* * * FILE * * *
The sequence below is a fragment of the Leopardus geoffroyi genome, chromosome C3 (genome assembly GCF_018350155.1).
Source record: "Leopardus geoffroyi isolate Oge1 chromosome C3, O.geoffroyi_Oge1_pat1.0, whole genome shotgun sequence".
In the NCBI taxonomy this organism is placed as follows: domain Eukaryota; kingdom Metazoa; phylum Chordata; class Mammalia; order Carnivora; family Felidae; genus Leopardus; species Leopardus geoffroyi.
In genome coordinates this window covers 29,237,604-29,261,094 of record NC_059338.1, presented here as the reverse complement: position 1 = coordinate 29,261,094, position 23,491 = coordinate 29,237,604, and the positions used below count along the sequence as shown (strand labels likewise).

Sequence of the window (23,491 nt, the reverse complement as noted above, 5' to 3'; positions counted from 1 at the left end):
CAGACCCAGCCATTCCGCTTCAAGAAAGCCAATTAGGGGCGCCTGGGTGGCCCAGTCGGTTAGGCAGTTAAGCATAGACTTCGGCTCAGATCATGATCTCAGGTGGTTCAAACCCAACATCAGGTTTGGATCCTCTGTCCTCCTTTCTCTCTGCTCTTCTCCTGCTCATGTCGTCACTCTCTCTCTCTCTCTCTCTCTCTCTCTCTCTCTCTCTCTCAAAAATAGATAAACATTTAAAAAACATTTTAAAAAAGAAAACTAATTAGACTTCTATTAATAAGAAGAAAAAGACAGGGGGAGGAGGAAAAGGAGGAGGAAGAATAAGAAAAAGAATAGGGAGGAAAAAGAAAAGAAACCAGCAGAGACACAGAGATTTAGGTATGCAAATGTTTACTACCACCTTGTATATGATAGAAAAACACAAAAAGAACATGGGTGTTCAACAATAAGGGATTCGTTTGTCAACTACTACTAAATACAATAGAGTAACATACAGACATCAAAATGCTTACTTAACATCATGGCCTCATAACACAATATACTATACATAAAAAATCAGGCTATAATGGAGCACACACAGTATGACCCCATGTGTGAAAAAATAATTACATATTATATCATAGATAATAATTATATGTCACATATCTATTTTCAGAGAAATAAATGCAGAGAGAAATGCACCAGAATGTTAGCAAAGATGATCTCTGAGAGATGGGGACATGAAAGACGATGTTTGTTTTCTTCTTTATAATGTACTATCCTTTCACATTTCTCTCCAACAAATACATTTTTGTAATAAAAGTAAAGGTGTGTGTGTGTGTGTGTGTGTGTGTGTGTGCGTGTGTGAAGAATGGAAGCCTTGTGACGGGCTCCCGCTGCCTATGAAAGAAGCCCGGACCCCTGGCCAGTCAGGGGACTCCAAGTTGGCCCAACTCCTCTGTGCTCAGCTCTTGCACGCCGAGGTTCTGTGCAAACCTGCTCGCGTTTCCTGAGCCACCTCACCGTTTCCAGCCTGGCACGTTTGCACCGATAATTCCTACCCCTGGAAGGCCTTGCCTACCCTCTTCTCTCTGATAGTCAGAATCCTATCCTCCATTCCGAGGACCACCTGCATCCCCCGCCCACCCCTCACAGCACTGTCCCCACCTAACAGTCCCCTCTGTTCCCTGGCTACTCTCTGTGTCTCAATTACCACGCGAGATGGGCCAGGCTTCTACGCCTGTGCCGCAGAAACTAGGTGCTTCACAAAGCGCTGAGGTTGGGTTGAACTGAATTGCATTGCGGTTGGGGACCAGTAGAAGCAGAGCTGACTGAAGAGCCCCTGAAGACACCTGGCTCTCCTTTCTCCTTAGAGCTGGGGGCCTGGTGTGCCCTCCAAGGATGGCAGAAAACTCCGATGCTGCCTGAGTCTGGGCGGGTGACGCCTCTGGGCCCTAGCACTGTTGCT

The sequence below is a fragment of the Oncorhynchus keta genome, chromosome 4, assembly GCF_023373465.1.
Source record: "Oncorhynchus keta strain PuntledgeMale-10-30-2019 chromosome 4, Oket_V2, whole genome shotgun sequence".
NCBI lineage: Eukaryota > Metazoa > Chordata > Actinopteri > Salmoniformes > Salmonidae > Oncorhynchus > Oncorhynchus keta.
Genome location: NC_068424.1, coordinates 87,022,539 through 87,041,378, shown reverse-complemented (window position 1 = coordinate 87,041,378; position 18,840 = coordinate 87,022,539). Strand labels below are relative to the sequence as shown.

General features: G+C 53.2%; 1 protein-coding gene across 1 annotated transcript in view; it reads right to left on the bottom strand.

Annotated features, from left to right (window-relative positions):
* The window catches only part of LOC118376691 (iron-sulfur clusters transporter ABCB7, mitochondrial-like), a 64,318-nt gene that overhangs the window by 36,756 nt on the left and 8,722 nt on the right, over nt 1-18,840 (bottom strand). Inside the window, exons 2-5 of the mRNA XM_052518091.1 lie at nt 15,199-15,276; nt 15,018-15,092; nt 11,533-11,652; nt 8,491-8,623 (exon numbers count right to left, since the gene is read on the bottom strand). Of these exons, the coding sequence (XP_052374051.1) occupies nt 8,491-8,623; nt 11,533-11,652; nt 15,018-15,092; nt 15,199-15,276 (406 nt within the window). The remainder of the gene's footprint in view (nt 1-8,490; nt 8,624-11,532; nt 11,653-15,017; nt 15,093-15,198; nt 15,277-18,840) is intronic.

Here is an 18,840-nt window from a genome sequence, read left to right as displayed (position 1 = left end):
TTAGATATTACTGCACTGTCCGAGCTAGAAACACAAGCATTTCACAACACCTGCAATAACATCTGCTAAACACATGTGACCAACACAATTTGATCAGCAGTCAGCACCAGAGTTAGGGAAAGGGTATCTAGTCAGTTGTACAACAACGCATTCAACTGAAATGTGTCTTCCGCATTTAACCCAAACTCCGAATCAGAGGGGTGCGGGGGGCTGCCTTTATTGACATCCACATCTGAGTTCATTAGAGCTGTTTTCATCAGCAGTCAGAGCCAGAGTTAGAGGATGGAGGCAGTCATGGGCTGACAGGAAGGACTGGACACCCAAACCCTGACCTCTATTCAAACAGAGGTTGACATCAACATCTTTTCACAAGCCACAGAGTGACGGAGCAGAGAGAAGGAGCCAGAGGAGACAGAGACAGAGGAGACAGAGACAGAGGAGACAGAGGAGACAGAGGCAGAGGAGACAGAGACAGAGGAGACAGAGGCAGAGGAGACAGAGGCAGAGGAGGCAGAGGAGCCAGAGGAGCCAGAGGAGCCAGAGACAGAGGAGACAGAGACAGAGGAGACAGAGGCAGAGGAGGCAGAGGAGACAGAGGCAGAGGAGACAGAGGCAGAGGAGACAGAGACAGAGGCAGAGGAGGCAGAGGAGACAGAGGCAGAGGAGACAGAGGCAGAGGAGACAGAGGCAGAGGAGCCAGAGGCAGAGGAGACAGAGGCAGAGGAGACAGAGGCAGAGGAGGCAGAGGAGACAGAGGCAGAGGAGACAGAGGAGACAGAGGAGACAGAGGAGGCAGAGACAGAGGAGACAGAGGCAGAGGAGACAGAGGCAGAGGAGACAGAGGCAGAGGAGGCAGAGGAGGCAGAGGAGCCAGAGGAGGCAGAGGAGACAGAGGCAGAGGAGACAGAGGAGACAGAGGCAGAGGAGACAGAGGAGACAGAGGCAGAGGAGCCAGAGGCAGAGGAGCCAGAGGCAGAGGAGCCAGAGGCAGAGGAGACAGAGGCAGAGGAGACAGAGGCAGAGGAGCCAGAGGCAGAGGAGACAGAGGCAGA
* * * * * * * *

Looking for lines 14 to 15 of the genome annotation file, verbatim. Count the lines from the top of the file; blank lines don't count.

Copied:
Here is an 18,840-nt window from a genome sequence, read left to right as displayed (position 1 = left end):
TTAGATATTACTGCACTGTCCGAGCTAGAAACACAAGCATTTCACAACACCTGCAATAACATCTGCTAAACACATGTGACCAACACAATTTGATCAGCAGTCAGCACCAGAGTTAGGGAAAGGGTATCTAGTCAGTTGTACAACAACGCATTCAACTGAAATGTGTCTTCCGCATTTAACCCAAACTCCGAATCAGAGGGGTGCGGGGGGCTGCCTTTATTGACATCCACATCTGAGTTCATTAGAGCTGTTTTCATCAGCAGTCAGAGCCAGAGTTAGAGGATGGAGGCAGTCATGGGCTGACAGGAAGGACTGGACACCCAAACCCTGACCTCTATTCAAACAGAGGTTGACATCAACATCTTTTCACAAGCCACAGAGTGACGGAGCAGAGAGAAGGAGCCAGAGGAGACAGAGACAGAGGAGACAGAGACAGAGGAGACAGAGGAGACAGAGGCAGAGGAGACAGAGACAGAGGAGACAGAGGCAGAGGAGACAGAGGCAGAGGAGGCAGAGGAGCCAGAGGAGCCAGAGGAGCCAGAGACAGAGGAGACAGAGACAGAGGAGACAGAGGCAGAGGAGGCAGAGGAGACAGAGGCAGAGGAGACAGAGGCAGAGGAGACAGAGACAGAGGCAGAGGAGGCAGAGGAGACAGAGGCAGAGGAGACAGAGGCAGAGGAGACAGAGGCAGAGGAGCCAGAGGCAGAGGAGACAGAGGCAGAGGAGACAGAGGCAGAGGAGGCAGAGGAGACAGAGGCAGAGGAGACAGAGGAGACAGAGGAGACAGAGGAGGCAGAGACAGAGGAGACAGAGGCAGAGGAGACAGAGGCAGAGGAGACAGAGGCAGAGGAGGCAGAGGAGGCAGAGGAGCCAGAGGAGGCAGAGGAGACAGAGGCAGAGGAGACAGAGGAGACAGAGGCAGAGGAGACAGAGGAGACAGAGGCAGAGGAGCCAGAGGCAGAGGAGCCAGAGGCAGAGGAGCCAGAGGCAGAGGAGACAGAGGCAGAGGAGACAGAGGCAGAGGAGCCAGAGGCAGAGGAGACAGAGGCAGA